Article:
Take the dough out of the refrigerator and let it warm up for a while before you begin rolling. You want the dough to be pliable but not soft. If the dough begins to crack around the edges, it is still too cool. Wait a little longer. Cut a piece of parchment paper about the size of your baking pan. Dust the parchment and the dough with flour. Roll out the dough, dusting with more flour as needed, until it's a 13-14 inch circle. Transfer the dough and the parchment paper to a baking pan.
Sprinkle the goat cheese and shredded comte over the center of the dough circle. Leave a 2-3 inch space around the edges with no cheese. This is the part you will be folding over.
Layer the slices of tomato over the cheese until it is all covered and you have used all or at least most of the tomato. Sprinkle the basil over the top. Fold over the edges of the dough onto the tomato slices, pleating the edges and patting it into place. Brush the dough and tomatoes with olive oil.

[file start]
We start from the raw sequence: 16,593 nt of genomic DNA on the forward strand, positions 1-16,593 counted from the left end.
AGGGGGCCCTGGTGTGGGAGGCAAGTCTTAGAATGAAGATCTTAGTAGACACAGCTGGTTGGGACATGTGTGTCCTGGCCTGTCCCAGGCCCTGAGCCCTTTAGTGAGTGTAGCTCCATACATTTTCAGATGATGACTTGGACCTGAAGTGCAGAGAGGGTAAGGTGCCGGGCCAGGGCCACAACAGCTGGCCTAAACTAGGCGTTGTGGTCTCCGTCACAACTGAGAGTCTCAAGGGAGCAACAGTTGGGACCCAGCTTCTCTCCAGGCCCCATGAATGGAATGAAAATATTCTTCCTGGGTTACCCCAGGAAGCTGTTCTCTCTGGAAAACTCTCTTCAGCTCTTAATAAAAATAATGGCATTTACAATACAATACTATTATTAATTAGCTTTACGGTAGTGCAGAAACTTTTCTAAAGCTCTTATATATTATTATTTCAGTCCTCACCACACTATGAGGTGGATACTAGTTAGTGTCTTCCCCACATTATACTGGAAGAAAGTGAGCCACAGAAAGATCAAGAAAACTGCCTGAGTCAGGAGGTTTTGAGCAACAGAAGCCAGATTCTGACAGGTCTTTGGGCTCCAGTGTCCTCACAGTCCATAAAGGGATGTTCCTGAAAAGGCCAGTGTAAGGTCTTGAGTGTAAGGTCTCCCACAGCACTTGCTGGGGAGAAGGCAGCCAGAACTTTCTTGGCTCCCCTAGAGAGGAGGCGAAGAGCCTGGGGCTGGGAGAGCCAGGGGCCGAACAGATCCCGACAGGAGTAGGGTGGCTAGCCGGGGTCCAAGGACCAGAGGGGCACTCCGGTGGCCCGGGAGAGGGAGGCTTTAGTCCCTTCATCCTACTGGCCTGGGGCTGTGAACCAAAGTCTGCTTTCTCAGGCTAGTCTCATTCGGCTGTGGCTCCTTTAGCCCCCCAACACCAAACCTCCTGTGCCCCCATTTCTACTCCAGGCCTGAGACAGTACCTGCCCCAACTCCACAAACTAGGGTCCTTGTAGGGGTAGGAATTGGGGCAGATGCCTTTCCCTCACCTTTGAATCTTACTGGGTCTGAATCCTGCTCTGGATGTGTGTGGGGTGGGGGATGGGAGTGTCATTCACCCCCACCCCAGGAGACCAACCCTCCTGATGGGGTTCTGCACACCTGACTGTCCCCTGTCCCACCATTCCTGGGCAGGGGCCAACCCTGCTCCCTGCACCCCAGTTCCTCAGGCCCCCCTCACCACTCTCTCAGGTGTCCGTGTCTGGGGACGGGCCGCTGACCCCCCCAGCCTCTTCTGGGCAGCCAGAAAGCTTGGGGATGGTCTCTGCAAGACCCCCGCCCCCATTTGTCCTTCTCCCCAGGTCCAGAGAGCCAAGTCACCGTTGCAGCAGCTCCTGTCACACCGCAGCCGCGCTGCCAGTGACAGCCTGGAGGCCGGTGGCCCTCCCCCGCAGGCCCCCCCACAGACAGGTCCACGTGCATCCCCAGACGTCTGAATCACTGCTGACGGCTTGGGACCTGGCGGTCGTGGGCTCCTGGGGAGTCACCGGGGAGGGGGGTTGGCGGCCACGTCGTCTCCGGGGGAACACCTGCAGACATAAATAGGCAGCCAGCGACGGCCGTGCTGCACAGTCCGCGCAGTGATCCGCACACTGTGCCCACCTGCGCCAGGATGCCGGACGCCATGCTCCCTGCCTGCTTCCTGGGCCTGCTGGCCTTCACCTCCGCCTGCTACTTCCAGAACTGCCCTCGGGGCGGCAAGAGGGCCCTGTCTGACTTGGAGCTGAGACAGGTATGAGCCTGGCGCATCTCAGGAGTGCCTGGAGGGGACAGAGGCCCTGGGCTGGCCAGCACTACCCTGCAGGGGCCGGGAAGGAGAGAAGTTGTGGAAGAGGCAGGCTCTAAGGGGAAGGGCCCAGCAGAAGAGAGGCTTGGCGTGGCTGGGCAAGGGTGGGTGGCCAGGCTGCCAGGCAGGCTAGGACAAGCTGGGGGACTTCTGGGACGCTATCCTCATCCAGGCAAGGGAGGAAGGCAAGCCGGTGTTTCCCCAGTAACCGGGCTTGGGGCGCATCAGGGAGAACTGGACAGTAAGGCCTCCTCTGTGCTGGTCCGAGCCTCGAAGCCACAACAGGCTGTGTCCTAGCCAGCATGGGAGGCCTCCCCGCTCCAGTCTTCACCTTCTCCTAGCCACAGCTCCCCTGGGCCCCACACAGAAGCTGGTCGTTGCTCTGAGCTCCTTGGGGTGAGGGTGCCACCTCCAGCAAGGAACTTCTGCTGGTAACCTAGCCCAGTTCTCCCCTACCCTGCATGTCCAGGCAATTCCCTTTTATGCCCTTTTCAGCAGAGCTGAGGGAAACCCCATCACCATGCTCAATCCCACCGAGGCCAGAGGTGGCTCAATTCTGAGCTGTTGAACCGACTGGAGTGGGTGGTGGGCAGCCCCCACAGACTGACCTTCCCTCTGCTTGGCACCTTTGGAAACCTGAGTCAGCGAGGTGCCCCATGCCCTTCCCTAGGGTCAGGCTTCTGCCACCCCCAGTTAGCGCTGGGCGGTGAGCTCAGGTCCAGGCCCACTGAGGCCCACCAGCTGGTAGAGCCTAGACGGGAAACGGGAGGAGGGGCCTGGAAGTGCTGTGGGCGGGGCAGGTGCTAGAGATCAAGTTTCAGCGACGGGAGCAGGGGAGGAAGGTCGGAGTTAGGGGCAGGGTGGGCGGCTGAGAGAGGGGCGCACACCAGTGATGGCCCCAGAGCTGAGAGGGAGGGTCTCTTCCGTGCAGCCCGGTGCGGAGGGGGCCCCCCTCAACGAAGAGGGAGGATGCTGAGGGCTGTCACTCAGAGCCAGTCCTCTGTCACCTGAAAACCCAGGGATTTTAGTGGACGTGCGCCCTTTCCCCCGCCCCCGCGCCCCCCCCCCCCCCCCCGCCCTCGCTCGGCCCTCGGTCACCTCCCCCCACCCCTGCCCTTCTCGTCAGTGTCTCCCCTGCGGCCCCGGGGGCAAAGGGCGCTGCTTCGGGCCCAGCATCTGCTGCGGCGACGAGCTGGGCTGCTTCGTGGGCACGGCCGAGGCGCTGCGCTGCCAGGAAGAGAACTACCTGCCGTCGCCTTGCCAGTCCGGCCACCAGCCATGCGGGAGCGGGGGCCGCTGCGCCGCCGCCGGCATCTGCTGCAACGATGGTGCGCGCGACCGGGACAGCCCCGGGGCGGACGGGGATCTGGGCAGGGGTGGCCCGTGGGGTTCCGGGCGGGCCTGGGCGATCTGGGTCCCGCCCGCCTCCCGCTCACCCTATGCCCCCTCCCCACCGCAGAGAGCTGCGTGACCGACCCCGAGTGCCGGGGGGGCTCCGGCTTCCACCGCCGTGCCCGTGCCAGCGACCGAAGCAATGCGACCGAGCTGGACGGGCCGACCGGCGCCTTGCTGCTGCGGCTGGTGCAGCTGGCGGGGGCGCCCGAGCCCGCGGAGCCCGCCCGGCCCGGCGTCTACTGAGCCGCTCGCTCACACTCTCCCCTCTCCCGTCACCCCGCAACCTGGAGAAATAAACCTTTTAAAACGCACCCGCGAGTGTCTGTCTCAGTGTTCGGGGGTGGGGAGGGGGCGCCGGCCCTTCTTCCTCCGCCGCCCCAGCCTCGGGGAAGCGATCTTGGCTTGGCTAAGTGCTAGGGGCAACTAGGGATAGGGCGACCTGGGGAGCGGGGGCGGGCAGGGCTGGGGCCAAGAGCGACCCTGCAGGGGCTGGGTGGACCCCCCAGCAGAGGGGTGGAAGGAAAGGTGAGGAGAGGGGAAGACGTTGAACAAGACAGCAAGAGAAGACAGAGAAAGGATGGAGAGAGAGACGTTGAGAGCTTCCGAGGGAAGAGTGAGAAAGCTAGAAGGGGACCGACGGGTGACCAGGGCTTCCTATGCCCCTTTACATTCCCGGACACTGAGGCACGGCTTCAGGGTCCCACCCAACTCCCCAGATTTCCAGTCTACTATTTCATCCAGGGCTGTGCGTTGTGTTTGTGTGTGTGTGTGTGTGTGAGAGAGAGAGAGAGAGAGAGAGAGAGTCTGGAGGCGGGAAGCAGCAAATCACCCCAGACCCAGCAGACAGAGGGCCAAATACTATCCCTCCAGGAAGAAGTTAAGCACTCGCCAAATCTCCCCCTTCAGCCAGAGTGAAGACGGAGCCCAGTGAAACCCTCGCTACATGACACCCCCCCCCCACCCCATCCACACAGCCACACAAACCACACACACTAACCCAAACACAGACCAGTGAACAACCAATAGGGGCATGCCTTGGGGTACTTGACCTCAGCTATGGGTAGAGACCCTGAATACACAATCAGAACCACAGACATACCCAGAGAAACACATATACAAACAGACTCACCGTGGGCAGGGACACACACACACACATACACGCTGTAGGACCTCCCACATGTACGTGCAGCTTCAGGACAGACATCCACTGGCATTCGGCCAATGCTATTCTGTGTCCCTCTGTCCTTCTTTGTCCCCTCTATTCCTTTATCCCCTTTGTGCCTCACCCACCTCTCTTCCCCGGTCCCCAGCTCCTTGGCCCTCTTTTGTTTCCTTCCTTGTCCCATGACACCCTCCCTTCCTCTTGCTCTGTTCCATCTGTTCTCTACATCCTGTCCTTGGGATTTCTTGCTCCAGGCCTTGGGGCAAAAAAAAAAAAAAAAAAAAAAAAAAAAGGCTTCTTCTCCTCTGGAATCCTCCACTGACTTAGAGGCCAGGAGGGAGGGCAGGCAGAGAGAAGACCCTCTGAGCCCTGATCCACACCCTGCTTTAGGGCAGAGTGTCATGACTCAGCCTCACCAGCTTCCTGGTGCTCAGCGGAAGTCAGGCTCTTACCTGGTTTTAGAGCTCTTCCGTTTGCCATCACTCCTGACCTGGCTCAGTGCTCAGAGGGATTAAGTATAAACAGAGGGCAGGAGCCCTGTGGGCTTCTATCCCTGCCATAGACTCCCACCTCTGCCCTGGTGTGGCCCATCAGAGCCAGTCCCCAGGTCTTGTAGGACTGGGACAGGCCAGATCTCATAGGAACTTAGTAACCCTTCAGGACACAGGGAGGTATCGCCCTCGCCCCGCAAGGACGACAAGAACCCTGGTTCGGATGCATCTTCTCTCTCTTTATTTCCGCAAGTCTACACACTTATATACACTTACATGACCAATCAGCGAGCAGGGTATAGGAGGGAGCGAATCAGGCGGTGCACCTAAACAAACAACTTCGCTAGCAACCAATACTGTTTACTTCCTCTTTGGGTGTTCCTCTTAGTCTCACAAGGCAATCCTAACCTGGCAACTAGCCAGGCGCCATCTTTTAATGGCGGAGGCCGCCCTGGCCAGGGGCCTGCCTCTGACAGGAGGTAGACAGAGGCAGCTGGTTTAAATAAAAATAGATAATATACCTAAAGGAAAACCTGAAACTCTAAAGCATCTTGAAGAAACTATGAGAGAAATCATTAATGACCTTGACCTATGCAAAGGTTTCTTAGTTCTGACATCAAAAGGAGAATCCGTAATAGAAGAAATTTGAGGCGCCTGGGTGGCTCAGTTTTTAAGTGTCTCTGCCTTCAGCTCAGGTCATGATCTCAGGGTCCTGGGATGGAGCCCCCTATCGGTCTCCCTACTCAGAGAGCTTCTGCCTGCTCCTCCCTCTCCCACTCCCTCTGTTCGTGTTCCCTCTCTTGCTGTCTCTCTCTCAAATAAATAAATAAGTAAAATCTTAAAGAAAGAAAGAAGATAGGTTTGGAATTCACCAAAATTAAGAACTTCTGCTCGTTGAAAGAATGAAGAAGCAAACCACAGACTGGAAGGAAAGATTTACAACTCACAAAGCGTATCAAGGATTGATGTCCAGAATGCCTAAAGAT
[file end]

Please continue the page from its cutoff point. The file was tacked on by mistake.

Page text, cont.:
Bake the galette for 30-40 minutes. Until the crust is golden brown and the tomatoes are soft and starting to brown too.
Allow the galette to cool to room temperature, then slice and serve.
- I make the crust the same way as my Easy Pie Crust recipe, except I use a slightly different ingredients list. If you want to look at a step by step guide to making the crust, visit that post. I have pictures of each step.
- You can use all red tomatoes in the galette, but it is especially pretty if you have two or three colors (such as red, yellow, and green) to layer into the filling.
- The key word here is rustic! Your galette doesn't need to be perfectly round and even. Just make sure you have patted down the dough after you've folded it over so that it keeps its shape.
- Any of the Italian shredding cheeses will work in place of the Comte. Parmesan, Romano, Asiago are all good here. However, I would highly recommend shredding the cheese yourself so it's fresh.